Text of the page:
Some cities have committed recently to publishing their public data in an open format that citizens can directly access. Should Hamilton pledge to become an "open source city"? Why or why not?

Responses to the question: "Some cities have committed recently to publishing their public data in an open format that citizens can directly access. Should Hamilton pledge to become an "open source city"? Why or why not?"

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11 Candidate Responses (top)

CandidateBrief ResponseFull Response
Baldasaro, Michael James Yes Yes, Hamilton should become an "open source city" to promote more understanding of where we stand financially and to identify and better communicate on the issues affecting everyone within the Greater Hamilton Area.
Bratina, Bob Yes Yes, absolutely. The first priority in this is the live streaming of all committee meetings, which I will bring forward immediately upon election of the new Council.
Butani, Mahesh P. Yes I have been a proponent of an "open source city" for a very long time.

See some of my earlier views on this at: http://metrohamilton.ning.com/profiles/blogs/the-city-as-an-open-source and http://www.raisethehammer.org/article/893/#comment-31573.

Hamilton needs commitment in this area, and that can only come from a new leadership that implicitly understands and inherently values "open source" thinking.

It is no longer about making pledges. It is about seizing the moment and running with it. We have lost precious time in wishing and hoping that the current leadership somehow learns about such ideas and gets around to believing in it enough to implement them. The benefits are enormous -- but over the last decade, the fear of the "new" has always stopped us from becoming truly who we are as a community.
Eisenberger, Fred Yes Most city information is already open source in the sense that it is publicly available for the asking. If there are ways to increase accessibility for the public I would favour looking at them as I believe the public interest is best served by putting out as much information as possible in a timely fashion.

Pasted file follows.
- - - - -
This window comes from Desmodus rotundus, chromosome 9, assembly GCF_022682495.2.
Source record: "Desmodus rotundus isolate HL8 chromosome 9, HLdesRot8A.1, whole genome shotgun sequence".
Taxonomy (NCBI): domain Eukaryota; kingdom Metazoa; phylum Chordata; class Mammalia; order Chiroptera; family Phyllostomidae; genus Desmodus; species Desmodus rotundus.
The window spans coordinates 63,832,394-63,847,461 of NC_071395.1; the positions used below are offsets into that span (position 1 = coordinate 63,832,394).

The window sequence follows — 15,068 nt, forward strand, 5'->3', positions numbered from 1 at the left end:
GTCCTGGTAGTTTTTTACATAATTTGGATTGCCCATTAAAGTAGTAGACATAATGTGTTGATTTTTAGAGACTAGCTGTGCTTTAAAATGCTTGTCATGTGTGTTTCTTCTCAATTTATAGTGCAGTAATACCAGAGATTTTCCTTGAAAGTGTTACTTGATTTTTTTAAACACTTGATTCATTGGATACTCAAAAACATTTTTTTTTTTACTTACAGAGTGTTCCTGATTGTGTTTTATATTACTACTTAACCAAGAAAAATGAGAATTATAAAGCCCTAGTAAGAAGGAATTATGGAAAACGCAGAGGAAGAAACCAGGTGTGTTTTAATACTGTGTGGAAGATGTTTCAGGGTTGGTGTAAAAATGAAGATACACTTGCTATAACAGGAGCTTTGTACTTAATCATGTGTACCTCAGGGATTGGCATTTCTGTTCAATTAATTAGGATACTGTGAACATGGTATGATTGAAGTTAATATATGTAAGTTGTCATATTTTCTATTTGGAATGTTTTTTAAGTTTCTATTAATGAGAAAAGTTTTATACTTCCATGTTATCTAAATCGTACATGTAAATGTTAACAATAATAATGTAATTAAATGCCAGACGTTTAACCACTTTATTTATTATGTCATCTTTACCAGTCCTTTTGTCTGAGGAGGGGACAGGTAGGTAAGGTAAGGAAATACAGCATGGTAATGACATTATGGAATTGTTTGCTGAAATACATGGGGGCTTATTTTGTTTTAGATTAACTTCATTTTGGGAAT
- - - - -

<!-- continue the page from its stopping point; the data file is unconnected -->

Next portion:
Filice, Pasquale Yes Yes, can people can have a access. You have to have the proper psychology and first go to cat psychology school so they can dress like the cat and act like one to and chase there tail around in a circle. Of course communication, transportation, and education are the keys factors to upgrade your standards of living.
Haines, Andrew Yes Yes, we should endeavour to become an open source City. However, I believe that would only be one step toward Saving the City. We need Transparency, as opposed to Opacity. WE need to become involved in Government like never before.

As yourself: "Can we all govern?"

Participative Government. Picture this: in the process of checking your daily e-mails, you get a link to the City of Hamilton's daily issues page. There, you see the issues that City Council will be dealing with that day. One by one, you click on the issues and read about them. Then you vote on them. Then you confirm your choices and click "ok" and close the page. Then you move or delete the e-mail and carry-on with your day.

You've just participated in the actual functioning of your City Council: your vote is collected along with hundreds of thousands of other Hamiltonian votes and is used to guide the direction of Council.

If you like this idea, you may like my website: AndrewForHamiltonMayor2010.com
Hamilton, Glenn Yes To help citizens know what is going on in city hall with their money.
Leach, Ken Yes The city should become an open forum for our public data. All citizens deserve the right to have access to the information that impacts them directly. In order to ensure transparency of our government, while ensuring that the public is aware of our plans to move forward, we must give them the opportunity.
Marrone, Tone Yes Yes, definitely. I can't think of a better way to keep the finances of the city honest. There is a widespread belief that Hamilton City Hall is corrupted, and whatever the actual truth may be, giving the public much greater access to city data will help to restore confidence in the government of Hamilton.

Admittedly, there will still be some things that must be kept confidential, and we cannot release data that would prejudice public works tendering, but the vast majority of city documents should be available to the public. The Internet has made the delivery of this material much more practical.
Veri, Victor Yes Yes, become an open source city. This allows citizens to be more informed on all the issues. In turn, these people can apply their beliefs on the issues at hand to the elected officials.
Waxman, Steven Yes Barriers must be reduced to allow ease of personal access.

Response Summary (top)

Brief ResponseCount% of Total

4 Candidates Have Not Responded (top)

Di Ianni, Larry
Graydon, Edward H.C.
Speziale, Gino
Wozny, Mark